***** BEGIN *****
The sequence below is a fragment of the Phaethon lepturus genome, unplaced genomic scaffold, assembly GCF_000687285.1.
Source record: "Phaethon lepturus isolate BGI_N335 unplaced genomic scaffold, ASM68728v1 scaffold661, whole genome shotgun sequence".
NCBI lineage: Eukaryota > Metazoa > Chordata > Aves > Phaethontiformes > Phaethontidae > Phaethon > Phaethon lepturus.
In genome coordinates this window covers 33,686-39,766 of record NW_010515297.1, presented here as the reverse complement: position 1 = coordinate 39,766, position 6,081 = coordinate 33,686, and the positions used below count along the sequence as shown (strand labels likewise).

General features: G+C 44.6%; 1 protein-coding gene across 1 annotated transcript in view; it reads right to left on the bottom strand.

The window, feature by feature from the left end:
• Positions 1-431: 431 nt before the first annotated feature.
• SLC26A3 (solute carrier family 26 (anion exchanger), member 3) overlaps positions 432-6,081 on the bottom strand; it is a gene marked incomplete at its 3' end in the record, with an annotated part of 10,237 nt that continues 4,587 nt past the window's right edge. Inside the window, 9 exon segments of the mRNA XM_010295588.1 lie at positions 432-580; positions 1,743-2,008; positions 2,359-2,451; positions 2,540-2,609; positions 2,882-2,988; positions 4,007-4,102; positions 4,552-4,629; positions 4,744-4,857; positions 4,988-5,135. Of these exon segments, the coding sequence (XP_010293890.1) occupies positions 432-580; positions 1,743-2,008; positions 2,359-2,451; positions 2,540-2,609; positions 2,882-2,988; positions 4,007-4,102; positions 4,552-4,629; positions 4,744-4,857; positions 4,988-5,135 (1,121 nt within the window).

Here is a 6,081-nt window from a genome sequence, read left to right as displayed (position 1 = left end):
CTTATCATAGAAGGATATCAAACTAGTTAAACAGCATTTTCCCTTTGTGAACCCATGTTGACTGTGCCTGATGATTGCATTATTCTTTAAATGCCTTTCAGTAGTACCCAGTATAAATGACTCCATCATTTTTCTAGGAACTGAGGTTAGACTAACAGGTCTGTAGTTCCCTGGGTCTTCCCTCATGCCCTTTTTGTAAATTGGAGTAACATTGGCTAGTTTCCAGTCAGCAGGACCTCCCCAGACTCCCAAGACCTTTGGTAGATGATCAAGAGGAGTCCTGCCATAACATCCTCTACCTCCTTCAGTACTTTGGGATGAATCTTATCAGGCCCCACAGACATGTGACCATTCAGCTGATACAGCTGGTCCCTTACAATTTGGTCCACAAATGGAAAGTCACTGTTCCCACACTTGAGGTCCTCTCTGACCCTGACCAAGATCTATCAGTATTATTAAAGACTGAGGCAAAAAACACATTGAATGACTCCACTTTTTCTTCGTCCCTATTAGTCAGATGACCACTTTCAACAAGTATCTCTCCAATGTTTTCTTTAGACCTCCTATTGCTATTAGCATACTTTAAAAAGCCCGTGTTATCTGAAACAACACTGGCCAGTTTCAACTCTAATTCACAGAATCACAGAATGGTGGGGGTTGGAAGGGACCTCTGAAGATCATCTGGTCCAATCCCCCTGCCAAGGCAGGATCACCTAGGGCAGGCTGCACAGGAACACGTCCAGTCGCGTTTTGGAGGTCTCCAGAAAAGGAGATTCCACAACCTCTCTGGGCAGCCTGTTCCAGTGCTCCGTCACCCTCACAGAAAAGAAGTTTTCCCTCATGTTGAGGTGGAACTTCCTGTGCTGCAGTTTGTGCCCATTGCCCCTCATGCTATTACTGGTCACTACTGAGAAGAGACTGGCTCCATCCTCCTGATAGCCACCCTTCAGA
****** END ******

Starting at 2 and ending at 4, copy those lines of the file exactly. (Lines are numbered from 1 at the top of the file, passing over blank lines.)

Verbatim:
Source record: "Phaethon lepturus isolate BGI_N335 unplaced genomic scaffold, ASM68728v1 scaffold661, whole genome shotgun sequence".
NCBI lineage: Eukaryota > Metazoa > Chordata > Aves > Phaethontiformes > Phaethontidae > Phaethon > Phaethon lepturus.
In genome coordinates this window covers 33,686-39,766 of record NW_010515297.1, presented here as the reverse complement: position 1 = coordinate 39,766, position 6,081 = coordinate 33,686, and the positions used below count along the sequence as shown (strand labels likewise).